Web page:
Revenue Service, its alleged owner, has tried to sell it twice. But
no offers - not even insultingly low offers. That's because the
cabin comes complete with Randy Skurdal, its former owner, a
heavily armed man with heavily armed friends whom the IRS has
declined to evict. Skurdal says that as a Freeman, he obeys only
the Magna Carta, the Bible and parts of the U.S. and Montana
constitutions. None of those documents apparently requires him to
vacate his cabin. People shopping the house are especially struck
by the sign: "Private Land of the Sovereign."
While the cabin represents a somewhat illiquid asset, over in the
City and County of Denver, Realtors are celebrating the liquidity
boom they expect the end of court-ordered school busing to create.
They believe that 21 years of white flight to the suburbs will be
reversed, thanks to the resurrection of neighborhood schools.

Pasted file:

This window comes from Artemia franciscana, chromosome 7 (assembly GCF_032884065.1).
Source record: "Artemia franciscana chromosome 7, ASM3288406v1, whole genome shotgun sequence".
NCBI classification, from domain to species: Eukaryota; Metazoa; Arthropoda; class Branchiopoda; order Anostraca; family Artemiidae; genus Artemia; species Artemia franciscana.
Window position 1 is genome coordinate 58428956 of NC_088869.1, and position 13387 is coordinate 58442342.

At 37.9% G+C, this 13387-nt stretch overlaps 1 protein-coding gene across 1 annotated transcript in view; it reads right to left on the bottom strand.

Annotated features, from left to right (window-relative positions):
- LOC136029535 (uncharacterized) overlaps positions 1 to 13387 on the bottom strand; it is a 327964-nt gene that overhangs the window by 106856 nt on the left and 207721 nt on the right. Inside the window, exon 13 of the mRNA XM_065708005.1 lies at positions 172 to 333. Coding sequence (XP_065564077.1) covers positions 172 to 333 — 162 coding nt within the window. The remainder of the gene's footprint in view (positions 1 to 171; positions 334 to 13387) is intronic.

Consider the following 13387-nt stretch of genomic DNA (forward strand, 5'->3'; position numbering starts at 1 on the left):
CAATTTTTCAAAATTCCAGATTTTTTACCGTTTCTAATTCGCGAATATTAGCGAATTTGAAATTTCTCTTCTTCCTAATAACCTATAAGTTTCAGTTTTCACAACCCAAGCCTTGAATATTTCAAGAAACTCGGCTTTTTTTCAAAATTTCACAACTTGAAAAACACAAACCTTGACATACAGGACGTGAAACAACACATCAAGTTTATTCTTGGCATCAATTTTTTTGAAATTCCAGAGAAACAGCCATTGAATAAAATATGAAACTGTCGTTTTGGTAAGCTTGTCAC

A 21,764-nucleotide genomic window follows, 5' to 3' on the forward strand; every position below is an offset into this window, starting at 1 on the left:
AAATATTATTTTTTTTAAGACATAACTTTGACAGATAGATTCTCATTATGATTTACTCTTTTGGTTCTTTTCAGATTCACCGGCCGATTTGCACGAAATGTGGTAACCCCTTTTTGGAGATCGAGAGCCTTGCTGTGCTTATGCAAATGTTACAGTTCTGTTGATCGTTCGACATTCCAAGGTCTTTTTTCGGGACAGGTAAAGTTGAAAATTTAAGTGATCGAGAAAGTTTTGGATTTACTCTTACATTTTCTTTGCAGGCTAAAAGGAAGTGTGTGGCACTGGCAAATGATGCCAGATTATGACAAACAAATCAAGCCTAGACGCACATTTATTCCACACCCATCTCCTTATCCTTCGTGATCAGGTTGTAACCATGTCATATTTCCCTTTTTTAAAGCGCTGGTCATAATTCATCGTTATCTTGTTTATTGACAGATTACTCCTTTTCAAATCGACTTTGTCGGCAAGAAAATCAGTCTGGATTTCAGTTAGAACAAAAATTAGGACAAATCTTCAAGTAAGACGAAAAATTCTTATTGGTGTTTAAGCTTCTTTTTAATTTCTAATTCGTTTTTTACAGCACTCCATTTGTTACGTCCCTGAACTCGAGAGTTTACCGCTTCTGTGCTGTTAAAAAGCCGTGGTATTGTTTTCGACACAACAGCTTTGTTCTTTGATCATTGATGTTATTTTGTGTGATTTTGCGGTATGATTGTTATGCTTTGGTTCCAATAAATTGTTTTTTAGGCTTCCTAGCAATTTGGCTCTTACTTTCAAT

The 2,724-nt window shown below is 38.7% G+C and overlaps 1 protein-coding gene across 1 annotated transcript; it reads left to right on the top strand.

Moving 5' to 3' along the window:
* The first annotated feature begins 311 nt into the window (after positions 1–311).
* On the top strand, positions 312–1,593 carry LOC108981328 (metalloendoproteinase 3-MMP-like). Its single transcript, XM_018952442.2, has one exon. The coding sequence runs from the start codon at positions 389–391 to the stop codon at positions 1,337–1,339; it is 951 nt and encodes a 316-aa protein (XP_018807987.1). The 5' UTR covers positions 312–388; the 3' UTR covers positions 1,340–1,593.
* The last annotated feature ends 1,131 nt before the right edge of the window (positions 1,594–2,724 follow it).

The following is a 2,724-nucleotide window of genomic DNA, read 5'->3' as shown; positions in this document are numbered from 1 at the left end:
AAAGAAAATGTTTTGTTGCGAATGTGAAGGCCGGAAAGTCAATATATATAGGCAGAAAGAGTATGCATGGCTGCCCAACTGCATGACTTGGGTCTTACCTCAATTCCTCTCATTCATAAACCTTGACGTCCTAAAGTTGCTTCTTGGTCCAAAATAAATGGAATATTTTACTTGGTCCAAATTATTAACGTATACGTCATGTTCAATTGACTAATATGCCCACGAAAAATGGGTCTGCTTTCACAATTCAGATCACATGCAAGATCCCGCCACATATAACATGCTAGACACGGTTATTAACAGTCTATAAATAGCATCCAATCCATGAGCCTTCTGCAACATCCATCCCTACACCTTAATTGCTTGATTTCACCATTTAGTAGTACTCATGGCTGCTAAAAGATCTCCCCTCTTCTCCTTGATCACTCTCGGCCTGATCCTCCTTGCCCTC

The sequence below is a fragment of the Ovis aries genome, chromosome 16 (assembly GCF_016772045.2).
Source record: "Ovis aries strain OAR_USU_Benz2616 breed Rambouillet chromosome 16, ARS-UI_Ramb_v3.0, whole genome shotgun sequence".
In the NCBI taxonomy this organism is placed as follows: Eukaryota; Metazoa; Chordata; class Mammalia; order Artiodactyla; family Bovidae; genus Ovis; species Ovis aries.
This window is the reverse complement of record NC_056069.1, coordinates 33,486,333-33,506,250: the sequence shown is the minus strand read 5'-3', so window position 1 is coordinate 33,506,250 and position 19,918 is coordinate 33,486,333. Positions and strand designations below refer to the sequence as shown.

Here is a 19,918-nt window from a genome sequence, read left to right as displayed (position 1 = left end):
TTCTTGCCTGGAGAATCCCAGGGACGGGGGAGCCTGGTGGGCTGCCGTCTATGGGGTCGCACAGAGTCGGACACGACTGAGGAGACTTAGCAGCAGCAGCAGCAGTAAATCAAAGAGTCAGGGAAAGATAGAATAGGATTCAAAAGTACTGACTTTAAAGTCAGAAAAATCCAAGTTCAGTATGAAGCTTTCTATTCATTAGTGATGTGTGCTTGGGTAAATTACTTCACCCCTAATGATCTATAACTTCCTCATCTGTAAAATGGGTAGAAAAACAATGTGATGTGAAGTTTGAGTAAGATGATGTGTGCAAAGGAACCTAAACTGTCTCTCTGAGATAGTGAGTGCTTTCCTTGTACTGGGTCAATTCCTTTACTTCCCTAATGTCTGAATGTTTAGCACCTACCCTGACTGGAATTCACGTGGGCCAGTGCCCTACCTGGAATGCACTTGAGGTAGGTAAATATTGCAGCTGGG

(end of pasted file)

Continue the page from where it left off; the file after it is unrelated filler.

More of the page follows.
About 2,000 fiercely independent,
tall-in-the-saddle towns and counties in the rural West are cashing
checks worth $100 million - a gift from people in Texas and
Michigan and Massachusetts. It's because of the West's terrible
economic burden: 500,000 square miles of public lands. To
compensate us for putting up with forests and canyons and deserts
and national parks, the Congress passed the Payment in Lieu of
Taxes law. Every year since 1976, we've gotten checks from the
federal Treasury. So far, it's added up to about $1 billion. A
recent change in the law, boosting the per acre formula, means the
next 20 years will bring in a lot more than a measly $1 billion.
Airport was subjected to another cruel act of journalism in
September. The Grand Junction Daily Sentinel staged a race between
two of its reporters. One drove the 240 mountainous miles between
Grand Junction and downtown Denver; the other flew over the
mountains. The driver got to downtown Denver about an hour before